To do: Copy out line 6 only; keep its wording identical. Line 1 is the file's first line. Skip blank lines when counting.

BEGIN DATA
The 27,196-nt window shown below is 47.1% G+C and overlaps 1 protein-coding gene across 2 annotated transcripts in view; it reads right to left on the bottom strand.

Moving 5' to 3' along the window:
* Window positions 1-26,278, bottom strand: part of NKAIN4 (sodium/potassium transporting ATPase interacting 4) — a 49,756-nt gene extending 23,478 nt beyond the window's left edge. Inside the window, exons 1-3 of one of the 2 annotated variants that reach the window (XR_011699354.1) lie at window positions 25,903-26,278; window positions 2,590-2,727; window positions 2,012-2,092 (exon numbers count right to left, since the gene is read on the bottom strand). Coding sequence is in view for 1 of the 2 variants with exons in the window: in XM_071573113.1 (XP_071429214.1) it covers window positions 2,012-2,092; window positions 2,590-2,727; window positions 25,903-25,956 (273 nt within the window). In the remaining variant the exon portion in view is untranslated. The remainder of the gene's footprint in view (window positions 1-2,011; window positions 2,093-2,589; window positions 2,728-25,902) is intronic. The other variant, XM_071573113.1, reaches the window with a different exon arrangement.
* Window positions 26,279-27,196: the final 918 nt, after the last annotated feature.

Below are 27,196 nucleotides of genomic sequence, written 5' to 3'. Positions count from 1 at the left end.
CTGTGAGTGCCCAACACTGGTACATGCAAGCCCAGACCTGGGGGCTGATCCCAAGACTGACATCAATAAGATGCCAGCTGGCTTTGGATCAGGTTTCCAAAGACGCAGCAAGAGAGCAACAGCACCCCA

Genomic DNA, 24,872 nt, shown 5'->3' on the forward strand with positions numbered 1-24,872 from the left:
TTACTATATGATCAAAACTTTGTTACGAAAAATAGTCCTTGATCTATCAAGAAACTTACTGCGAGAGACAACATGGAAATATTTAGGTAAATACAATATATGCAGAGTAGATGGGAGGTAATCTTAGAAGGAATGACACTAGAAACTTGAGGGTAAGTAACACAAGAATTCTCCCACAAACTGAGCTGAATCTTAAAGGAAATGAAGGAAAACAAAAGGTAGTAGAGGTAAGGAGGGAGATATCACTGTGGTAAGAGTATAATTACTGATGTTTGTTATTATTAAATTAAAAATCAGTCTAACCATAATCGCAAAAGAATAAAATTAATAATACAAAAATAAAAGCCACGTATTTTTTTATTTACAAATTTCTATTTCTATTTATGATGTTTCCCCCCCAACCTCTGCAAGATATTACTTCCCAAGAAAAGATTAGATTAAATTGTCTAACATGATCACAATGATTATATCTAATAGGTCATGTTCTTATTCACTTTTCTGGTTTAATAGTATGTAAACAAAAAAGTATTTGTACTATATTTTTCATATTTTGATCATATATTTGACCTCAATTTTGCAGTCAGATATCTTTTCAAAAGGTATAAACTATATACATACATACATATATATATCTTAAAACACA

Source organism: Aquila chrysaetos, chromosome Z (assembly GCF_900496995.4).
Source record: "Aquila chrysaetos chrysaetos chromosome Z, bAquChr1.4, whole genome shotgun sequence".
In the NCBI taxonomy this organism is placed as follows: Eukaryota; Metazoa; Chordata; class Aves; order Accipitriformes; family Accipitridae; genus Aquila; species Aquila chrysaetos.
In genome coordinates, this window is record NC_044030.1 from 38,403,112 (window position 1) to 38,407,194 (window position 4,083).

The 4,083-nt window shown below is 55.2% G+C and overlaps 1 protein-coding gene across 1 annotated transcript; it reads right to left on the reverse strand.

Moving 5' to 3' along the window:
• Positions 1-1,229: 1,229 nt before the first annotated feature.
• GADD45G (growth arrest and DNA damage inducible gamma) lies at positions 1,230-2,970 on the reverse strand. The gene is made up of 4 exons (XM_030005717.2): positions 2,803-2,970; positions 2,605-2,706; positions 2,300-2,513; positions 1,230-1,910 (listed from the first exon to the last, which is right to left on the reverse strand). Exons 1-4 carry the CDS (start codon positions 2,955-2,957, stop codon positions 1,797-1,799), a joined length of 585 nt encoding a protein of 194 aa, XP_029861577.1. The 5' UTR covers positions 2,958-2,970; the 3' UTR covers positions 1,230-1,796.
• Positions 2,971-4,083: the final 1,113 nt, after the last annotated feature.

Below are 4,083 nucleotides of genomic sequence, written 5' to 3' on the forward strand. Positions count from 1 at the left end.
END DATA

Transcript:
CTGTGAGTGCCCAACACTGGTACATGCAAGCCCAGACCTGGGGGCTGATCCCAAGACTGACATCAATAAGATGCCAGCTGGCTTTGGATCAGGTTTCCAAAGACGCAGCAAGAGAGCAACAGCACCCCA